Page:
Not every motorcycle helmet is the same. Choose a DOT approved helmet that protects your head and face. Here’s some great information on helmet safety from the Motorcycle Safety Foundation.
Most activities have their own suitable protective gear and equipment. Motorcycling is no exception. Every rider and passenger
should wear over-the-ankle footwear, long pants, a long-sleeved jacket,full-fingered motorcycle gloves,and a helmet manufactured to meet DOT (U.S.Department of Transportation) standards. Helmets work. Helmet effectiveness has been confirmed by respon-
sible studies,while helmet myths – “helmets break necks,block vision and impair hearing” – have been consistently disproved. Safety- conscious riders wear helmets by deliberate choice every time they ride;we know that you will,too.
What a Helmet Does for You
First, it is the best protective gear you can wear while riding a motor-cycle. Think of it at the same time you think of your ignition key:Pick up the key; pick up the helmet. They go together. Helmet use is not a “cure-all” for motorcycle safety, but in a crash, a helmet can help protect your brain, your face, and your life. Combined with other protective gear, rider-education courses, proper licensing and public awareness, the use of helmets and protective gear is one way to reduce injury. You hope you never have to “use” your helmet, just like you hope you won’t ever need to “use” the seatbelt in your car. But crashes do happen. We can’t predict when or what kind they will be. You should not say to yourself, “I’m just running down to the store,”and not wear your helmet.
In any given year,a lot of people make good use of seatbelts,and a lot of riders give thanks that they were wearing helmets.
Second, a good helmet makes riding a motorcycle more fun, due to the comfort factor:another truth. It cuts down on wind noise roaring by your ears; on windblast on your face and eyes, and deflects bugs and other objects flying through the air. It even contributes to comfort from changing weather conditions and reduces rider fatigue. Third, wearing a helmet shows that motorcyclists are responsible people; we take ourselves and motorcycling seriously. Wearing a helmet, no matter what the law says, is a projection of your attitude toward riding. And that attitude is plain to see by other riders and non-riders alike.
How and Why a Helmet Works
Different helmets do different things. There are hard hats on construction and heavy-industry heads;football helmets on athletes’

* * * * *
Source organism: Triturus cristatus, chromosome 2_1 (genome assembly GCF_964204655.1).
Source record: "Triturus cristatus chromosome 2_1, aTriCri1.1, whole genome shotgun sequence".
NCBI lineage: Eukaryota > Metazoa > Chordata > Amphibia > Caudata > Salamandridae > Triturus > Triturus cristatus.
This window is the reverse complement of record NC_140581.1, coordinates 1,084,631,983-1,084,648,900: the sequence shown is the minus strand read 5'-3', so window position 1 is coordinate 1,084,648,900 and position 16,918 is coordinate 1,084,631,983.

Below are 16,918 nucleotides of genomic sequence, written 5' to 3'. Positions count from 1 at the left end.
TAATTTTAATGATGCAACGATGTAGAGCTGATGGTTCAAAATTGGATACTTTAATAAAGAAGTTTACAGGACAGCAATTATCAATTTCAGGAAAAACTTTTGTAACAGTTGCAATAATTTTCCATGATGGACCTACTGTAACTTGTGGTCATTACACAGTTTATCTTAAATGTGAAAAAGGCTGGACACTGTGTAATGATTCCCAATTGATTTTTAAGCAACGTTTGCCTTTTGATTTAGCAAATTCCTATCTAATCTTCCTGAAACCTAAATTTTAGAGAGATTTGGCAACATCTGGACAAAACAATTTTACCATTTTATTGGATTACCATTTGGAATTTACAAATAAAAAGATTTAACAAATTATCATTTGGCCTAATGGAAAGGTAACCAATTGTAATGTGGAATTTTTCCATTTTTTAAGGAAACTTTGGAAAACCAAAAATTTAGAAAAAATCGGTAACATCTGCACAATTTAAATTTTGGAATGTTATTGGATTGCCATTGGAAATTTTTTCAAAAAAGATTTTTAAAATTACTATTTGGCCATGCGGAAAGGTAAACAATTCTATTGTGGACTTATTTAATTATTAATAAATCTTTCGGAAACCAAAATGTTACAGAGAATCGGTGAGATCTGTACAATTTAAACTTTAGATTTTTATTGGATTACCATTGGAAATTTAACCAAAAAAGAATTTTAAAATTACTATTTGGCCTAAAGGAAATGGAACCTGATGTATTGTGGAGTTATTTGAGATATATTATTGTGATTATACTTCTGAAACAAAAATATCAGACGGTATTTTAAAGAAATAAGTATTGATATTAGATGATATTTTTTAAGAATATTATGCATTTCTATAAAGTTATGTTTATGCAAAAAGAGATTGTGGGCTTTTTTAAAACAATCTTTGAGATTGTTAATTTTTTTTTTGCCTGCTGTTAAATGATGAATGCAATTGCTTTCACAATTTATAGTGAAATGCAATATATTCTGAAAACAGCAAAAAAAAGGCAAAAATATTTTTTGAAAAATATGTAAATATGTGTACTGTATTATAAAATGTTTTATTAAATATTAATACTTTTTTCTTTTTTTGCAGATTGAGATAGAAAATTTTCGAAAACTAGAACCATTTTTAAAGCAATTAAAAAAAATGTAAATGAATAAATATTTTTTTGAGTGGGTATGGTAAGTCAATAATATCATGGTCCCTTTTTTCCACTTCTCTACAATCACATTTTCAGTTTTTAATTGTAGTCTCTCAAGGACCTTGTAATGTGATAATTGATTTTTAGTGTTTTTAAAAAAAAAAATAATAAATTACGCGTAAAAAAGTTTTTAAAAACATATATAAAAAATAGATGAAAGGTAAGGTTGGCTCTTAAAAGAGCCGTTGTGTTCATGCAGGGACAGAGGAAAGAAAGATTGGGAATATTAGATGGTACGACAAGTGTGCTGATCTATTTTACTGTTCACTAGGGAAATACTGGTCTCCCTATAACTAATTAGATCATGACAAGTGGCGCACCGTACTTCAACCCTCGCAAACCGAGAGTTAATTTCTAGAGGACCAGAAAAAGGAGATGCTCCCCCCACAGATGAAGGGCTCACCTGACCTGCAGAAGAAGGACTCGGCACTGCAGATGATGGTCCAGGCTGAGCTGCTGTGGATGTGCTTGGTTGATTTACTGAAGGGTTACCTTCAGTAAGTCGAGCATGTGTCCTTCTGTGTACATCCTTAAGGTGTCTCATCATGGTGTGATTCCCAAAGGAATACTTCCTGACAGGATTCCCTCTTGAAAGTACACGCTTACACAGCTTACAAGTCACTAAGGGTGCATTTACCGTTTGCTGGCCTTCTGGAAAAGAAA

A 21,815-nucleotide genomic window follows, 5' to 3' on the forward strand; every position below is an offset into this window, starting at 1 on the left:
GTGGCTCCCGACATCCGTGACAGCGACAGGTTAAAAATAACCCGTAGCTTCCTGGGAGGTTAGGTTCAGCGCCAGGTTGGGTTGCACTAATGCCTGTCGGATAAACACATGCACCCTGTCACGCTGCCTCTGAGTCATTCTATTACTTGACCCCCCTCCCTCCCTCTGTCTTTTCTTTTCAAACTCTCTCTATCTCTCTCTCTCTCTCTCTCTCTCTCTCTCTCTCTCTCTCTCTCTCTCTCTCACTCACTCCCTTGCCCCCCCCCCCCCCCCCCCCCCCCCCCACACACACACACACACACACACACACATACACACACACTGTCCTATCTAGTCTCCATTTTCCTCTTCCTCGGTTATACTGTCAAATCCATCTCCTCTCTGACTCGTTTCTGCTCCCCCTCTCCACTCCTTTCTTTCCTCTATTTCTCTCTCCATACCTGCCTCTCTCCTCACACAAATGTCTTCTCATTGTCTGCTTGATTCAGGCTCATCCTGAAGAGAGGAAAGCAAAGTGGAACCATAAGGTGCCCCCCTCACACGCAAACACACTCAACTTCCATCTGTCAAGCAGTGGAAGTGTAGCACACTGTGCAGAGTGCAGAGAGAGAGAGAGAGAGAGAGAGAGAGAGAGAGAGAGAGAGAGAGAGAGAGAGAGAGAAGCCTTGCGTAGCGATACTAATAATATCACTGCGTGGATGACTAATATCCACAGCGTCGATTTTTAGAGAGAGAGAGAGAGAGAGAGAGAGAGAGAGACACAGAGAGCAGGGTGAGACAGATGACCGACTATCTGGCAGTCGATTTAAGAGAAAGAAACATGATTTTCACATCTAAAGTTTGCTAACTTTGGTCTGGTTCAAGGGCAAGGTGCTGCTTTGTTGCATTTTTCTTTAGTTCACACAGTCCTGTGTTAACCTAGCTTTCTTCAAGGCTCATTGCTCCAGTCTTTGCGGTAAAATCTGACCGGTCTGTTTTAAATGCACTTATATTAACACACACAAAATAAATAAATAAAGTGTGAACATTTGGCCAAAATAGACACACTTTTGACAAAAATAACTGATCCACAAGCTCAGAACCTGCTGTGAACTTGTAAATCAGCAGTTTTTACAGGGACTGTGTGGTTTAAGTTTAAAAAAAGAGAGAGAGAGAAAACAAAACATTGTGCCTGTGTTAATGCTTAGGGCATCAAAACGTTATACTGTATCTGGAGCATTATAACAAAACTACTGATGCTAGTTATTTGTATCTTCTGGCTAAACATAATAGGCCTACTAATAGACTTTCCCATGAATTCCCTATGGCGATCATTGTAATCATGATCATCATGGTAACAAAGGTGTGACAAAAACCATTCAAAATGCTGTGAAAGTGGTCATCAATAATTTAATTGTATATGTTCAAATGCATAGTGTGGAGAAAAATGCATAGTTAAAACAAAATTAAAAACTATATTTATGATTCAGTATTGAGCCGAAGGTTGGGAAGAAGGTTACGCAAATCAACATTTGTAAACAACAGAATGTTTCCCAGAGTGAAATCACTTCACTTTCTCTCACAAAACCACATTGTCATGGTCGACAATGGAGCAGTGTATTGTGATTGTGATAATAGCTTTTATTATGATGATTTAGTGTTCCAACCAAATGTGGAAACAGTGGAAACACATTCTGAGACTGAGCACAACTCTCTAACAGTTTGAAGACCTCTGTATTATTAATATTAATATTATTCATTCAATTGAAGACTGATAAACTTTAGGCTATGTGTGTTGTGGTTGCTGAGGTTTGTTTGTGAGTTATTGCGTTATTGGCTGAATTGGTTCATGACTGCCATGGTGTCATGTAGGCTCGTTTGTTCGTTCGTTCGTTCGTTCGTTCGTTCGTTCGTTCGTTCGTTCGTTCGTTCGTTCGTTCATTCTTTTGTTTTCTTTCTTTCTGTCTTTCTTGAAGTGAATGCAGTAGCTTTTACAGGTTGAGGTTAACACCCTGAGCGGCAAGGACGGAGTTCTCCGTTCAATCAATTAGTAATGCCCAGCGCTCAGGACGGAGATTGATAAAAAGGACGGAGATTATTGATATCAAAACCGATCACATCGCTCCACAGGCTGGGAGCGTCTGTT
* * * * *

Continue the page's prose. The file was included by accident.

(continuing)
heads,and Kevlar® caps on military heads. None are interchangeable. Motorcycle riding helmets are very sophisticated and specialized for the activity. They’ve been developed carefully and scientifically over the years. Four basic components work together to provide protection in the motorcycle helmet:an outer shell;an impact-absorbing liner; the comfort padding;and a good retention system. What we see first is the outer shell, usually made from some family of fiber-reinforced composites or thermoplastics like polycarbonate. This is tough stuff, yet it’s designed and intended to compress when it hits anything hard. That action disperses energy from the impact to lessen the force before it reaches your head,but it doesn’t act alone to protect you. Inside the shell is the equally important impact-absorbing liner, usually made of expanded polystyrene (commonly thought of as Styrofoam).This dense layer cushions and absorbs the shock as the helmet stops and your head wants to keep on moving. Both the shell and the liner compress if hit hard,spreading the forces of impact throughout the helmet material. The more impact-energy deflected or absorbed, the less there is of it to reach your head and do damage. Some helmet shells delaminate on impact. Others may crack and break if forced to take a severe hit;this is one way a helmet acts to absorb shock. It is doing its intended job. Impact damage from a crash to the non-resilient liner may be invisible to the eye; it may look great, but it probably has little protective value left and
should be replaced. The comfort paddingis the soft foam-and-cloth layer that sits next to your head. It helps keep you comfortable and the helmet fitting snugly. In some helmets, this padding can even be taken out for cleaning. The retention system, or chin strap, is very important. It is the one piece that keeps the helmet on your head in a crash. A strap is connected to each side of the shell. Every time you put the helmet on, fasten the strap securely.It only takes of couple of seconds. To ride without your helmet secured would be as questionable as driving without your seatbelt fastened. The Motorcycle Safety Foundation is a national, not-for-profit organization promoting the safety of motorcyclists with programs in rider training, operator licensing and public information.
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